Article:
Flipping,assigning contracts,etc. - Posted by Barbara Beaumont

Posted by Adrienne on March 25, 1999 at 08:29:21:

once you assign your rights in the contract are you still responsible for
the settlement? If the buyer does not go through with the purchase would
I be liable?

Flipping,assigning contracts,etc. - Posted by Barbara Beaumont

Posted by Barbara Beaumont on March 24, 1999 at 20:05:28:

I’m new to all this, which won’t be a surprise
after I open my mouth!! I haven’t gotten any
of the materials on the site yet so I’m really
not prepared but I have a question: Can I
make an offer on a property (seller paying
closing costs), have my agent check the little
"right to assign" box, put it under contract
to a buyer (who’s already approved for a
mortgage), close the deals at the same closing
for the original sellers paying the closing
costs and receive my profits? In my mind, it
seems it should work as I would actually be
receiving funds for the right to the contract
rather than actually purchasing the property
which would probably then require another
title search, all their little closing costs

If anyone can make any sense out of what I’m
trying to say–I would appreciate any feedback
you can give me. My RE agent is getting many
different answers to this question. but they
all sound like the word NO. I would like to be
able to do this but I don’t have a clue if
it’s possible. Any recommmendations on the
best materials sending me in this general
direction? Is this similar to what is called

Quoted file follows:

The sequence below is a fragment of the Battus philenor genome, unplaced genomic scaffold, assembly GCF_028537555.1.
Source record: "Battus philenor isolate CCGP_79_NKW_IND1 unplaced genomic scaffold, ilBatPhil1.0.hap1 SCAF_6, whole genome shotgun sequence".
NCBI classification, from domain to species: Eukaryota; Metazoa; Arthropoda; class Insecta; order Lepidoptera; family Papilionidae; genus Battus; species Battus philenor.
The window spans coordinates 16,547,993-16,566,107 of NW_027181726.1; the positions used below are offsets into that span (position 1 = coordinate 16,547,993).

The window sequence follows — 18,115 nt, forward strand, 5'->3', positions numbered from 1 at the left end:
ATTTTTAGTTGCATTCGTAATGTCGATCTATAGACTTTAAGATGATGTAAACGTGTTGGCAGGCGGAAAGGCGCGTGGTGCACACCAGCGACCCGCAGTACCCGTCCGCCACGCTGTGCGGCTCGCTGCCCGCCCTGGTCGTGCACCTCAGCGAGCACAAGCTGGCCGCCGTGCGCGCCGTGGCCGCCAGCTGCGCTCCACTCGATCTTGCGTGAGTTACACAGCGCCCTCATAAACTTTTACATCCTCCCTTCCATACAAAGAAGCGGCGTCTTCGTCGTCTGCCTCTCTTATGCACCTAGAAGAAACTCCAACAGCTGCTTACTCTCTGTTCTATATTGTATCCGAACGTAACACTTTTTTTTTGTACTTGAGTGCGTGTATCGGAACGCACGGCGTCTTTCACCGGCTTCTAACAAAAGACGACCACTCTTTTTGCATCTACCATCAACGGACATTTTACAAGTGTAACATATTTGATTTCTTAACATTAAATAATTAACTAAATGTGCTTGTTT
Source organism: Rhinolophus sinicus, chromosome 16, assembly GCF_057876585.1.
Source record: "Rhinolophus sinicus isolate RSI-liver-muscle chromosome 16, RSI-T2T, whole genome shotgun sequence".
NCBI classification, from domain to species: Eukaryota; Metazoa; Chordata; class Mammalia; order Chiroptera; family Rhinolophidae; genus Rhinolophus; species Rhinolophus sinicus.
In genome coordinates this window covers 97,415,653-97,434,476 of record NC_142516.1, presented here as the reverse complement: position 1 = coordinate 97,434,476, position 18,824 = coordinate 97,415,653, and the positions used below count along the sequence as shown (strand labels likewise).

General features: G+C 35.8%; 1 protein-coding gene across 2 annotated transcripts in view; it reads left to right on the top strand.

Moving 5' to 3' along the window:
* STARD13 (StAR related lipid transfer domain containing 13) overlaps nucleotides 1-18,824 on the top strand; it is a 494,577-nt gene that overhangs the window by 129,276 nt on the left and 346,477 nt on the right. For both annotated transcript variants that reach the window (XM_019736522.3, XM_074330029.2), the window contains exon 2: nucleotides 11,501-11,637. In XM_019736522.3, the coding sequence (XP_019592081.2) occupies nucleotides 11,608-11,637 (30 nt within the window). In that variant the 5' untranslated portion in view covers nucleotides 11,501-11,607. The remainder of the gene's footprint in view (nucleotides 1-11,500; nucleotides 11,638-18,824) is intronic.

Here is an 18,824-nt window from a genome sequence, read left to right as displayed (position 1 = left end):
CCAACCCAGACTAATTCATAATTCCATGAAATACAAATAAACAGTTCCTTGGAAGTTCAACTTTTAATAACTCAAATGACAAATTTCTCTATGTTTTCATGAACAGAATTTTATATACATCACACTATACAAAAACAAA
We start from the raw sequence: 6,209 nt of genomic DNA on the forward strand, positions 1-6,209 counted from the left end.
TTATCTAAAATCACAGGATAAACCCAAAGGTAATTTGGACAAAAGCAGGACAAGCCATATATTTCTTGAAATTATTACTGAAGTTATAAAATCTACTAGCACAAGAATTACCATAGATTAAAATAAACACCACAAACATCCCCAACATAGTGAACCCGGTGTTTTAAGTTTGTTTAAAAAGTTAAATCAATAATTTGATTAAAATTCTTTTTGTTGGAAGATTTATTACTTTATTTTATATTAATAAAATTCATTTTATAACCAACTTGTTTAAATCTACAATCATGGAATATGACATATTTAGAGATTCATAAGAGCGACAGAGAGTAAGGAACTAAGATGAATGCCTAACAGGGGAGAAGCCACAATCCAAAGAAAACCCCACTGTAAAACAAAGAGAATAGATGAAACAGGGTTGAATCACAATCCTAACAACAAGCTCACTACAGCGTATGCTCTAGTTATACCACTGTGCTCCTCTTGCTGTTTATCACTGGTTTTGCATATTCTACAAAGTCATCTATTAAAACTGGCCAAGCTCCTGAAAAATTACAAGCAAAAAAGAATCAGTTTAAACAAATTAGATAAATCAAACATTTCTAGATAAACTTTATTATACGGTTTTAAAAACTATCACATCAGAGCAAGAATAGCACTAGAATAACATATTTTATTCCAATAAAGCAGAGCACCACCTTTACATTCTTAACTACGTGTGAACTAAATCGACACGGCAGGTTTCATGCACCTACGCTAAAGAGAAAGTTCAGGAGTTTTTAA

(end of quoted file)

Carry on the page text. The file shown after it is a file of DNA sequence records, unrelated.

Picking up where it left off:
flipping? (Is less said better?)


P.S. I’m in Florida if it matters

My $.02…(long) - Posted by Jim IL

Posted by Jim IL on March 25, 1999 at 24:57:35:

If I read your post correctly, you are asking “IF” you can do a simultaneous close?
The answer is “yes” absolutely, you can, it is legal and done all the time all around the country.
If you find a title company or agent that says it cannot be done, they simply have not done one “yet” and you need to find another company or agent.
You can also “assign” your contract to another buyer. This is cheaper, because it saves you double closing costs. The Title stuff can only be done once in either scenario. The title simply passes thru you to your buyer, because you actually only “own” the property for a few minutes.
There are advantages to both…the “assigning” advantage is that you don’t pay ANY closing costs, and really don’t even need to attned the close if your buyer pays the assignment fee ahead of time. Although, starting out, this is less likely, because your buyer will not know you and may insist on paying you at the close. You of course will get a deposit from your buyer, either equal too or greater than your earnest deposit. The disadvantage is that your buyer will know “how much” you paid for the property.
You may hear, "why should I pay $xx,xxx.xx for the home when you paid

Re: Flipping,assigning contracts,etc. - Posted by Rob FL

Posted by Rob FL on March 24, 1999 at 22:08:01:

You just need to create a simple assignment of contract form. The new buyer purchases according to the original contract and you take an assignment fee. No double closing or double closing costs. I have done it before. Contact a title company or an RE attorney? If you want email me, I work for a title co. in FL.